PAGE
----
I think people will be moving back into the cities, and to the extent they’re commuting, they’ll be commuting in other modes. The long, car-based commute is on the wane and should be.

All of this is in some ways an urban planner’s dream. It’s the way we thought people should be living anyway.

What do you think the impediments to addressing those issues are going to be?

The single biggest impediment is the fact that none of the things that are limited in our natural system have prices. We don’t price carbon, we don’t price ecosystem services. If we’re really going to do this—I mean if we’re really going to do this—then we need to put a price on what’s scarce.

Starting with prices on finite natural resources—

You have to start there. You say, what is scarce now in the world? And it’s not human beings and it’s not human-made capital. We’re swimming in financial capital. But what is increasingly, frighteningly scarce is natural capital. And we have barely begun to talk about pricing it.

If I were dictator of the world, the first thing I would do is dramatically reduce the taxes on labor and instead price natural resources and natural capital. Raise revenue that way. That to me would be the single most important thing we could do to put ourselves on a path to sustainability.

The political obstacles, obviously, are enormous. First of all, the people who currently have a lot of political power don’t agree with me. That’s a problem, because they’re the ones who’d have to actually put the price on natural capital. And industry plays on the cultural desire to have all this stuff for free, although there are some people in industry, a handful of people, who really get sustainability and work for it in earnest.

This isn’t my original thinking, by the way—Herman Daly’s been saying it for 30 years, along with a handful of other ecological economists.

Wouldn’t the classical economic prediction about this be that we won’t seriously begin to price things until we begin suffering the consequences of not pricing them?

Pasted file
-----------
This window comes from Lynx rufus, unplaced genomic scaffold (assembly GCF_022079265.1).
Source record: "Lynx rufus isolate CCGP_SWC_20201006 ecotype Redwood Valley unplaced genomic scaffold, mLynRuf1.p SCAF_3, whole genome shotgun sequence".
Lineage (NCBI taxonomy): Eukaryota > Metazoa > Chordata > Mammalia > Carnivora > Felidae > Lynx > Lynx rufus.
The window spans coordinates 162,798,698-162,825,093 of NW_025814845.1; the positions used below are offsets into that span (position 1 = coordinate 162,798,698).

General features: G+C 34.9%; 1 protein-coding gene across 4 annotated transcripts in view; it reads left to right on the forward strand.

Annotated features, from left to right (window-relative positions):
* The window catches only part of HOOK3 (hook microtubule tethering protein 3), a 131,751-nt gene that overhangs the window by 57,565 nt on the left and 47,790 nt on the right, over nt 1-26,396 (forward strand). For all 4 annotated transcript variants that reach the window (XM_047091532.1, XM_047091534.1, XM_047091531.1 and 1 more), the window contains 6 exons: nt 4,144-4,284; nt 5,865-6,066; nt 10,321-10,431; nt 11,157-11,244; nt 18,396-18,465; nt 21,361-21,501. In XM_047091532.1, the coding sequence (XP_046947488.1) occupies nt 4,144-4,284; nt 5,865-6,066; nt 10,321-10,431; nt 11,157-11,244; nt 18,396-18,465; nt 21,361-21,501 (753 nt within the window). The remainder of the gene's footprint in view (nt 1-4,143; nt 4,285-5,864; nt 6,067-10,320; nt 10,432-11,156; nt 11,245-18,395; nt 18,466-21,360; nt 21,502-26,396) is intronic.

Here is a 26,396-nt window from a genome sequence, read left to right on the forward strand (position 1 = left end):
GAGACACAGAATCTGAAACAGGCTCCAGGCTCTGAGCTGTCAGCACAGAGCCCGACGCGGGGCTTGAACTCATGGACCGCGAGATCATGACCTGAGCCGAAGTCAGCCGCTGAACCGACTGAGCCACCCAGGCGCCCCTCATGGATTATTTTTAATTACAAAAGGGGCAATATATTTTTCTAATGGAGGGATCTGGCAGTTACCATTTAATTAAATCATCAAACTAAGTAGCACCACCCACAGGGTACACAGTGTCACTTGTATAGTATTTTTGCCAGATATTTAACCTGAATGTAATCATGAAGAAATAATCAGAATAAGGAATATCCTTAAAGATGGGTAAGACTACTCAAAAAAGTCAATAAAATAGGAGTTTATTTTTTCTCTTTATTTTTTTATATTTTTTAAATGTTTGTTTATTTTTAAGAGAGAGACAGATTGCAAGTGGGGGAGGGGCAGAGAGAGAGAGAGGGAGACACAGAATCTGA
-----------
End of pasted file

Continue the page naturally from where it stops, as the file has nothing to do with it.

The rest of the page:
Yes—but. There are a couple problems with that. For one thing, globalization masks the true costs of environmental degradation for a long time, because wealthy countries can appropriate resources and labor from those who are least able to resist.

The other problem is that natural systems don’t move smoothly. They move abruptly. So markets—and therefore prices—won’t reflect problems until it’s way too late. You can have a functioning natural system that goes from seeming to be okay to suddenly being completely destroyed. And by the time you recognize the harm, it’s really too late to do anything.

For instance, we’ve essentially fished out many of our marine systems, but you’d never know it if you looked at the price of seafood. Look at the Chesapeake Bay, which is a 6,000-square mile watershed. A hundred years ago, the oyster population filtered that bay in a 72-hour period. But the oyster population is virtually extinct now, as a result of overharvesting and pollution. There was this rapid transition from the oysters keeping up, keeping up, keeping up—and then they were done. So there’s a danger in just relying on the signals sent by the market.

It doesn’t send signals fast enough?

The lag time is a big problem.

If relying on the market isn’t the answer, then what is? Don’t most people still think they have a legitimate choice between thinking short-term and long-term, as it suits them?

Well, I think the long-term is closing in on us. Think about the projections that scientists have been making about climate change. Every one of them is coming true much, much faster than scientists predicted. Between that and the rate of population growth, I think what used to happen in ten years now happens in two.